A Letter to Venice

Dear Venice,

If you only knew what you meant to me, to my life. You were my first. My country of choice. My first trip to Europe. My first passport. You were a trial and a lesson for my troubling anxiety and ultimately the biggest personal accomplishment of my life. You were the test I assigned to myself to prove I was still in charge, still alive. I never worried about being in control because I never felt like I had any other choice. Getting to you took everything I had. Sometimes it felt like fight or flight. I just put one foot in front of the other. There was no one else to double check if my ducks were in a row, no one to rely on except my own ambition and determination. If I wanted to find the right airport shuttle, if I got in the wrong line at the airport – which I did on one leg of my trip in Dublin and had to ask for a lot of help at the airport. My heart was beating rapidly and my biggest fear that I would miss my flight became a possible reality. . But once I got on the right taxi boat to the island of Venice, I was on my way. The boat was a bumpy ride that was at the same time joyous and exhilarating with fat rainy drops fogging the little plastic windows. I watched a boat go by loaded with wine barrels and I knew I was almost in Venice. When i stepped foot on your concrete landing I just stood there and slowly turned a full 360 degrees. I was there, in Venice, Italy. I did it. So far I was winning my own battle. This is the best i have felt since I opened my vintage clothing store so long ago. It was always about the challenge and the defiance. Oh sure, I took the wrong Vaporetto a couple times. I missed my stop once and ended up traveling in a full circle visiting every stop twice. That was an expensive mistake because it took a big bite out of my 6 days of Venice time. It did give me an opportunity to be in close proximity to regular working residents traveling to work, home, hospitale. I wanted to photograph them but would never ask. We were all seated closely as in a subway car but there was no crowding. There was the young couple in the corner down below deck where I was sitting, the older woman with a sack full of groceries, the colorful man with the high black rubber boots, dirty white overalls, and yellow fisherman jacket. It was just another workday for them. It was getting dark and the last stop was quite a way from my hotel. I put one foot in front of the other and walked briskly. It was a warm evening for November in Venice.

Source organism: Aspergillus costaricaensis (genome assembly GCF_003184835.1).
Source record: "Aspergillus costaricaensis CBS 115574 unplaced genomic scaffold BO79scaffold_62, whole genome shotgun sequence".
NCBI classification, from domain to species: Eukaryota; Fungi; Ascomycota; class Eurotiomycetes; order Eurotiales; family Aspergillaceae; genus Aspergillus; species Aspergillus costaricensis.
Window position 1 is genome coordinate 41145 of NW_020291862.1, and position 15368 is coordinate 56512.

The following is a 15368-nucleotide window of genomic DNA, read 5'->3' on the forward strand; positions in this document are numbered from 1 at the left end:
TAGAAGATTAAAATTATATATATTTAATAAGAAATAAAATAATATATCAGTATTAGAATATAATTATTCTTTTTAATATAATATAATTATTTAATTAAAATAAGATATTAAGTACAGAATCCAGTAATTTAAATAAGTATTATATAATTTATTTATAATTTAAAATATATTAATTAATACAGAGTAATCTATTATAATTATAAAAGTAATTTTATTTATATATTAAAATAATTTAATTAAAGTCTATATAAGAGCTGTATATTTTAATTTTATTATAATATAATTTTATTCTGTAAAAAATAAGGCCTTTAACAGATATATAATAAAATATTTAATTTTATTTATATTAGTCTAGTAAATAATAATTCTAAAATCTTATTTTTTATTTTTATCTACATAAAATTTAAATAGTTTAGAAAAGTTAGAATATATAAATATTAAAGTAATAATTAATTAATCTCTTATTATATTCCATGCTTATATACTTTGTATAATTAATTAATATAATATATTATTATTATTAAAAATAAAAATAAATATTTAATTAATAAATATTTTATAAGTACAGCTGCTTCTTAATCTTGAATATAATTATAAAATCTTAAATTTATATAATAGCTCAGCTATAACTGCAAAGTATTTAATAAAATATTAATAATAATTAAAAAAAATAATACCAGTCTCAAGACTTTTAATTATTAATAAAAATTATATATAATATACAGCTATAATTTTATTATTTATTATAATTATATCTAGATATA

See you again my friend…

Love, Mary

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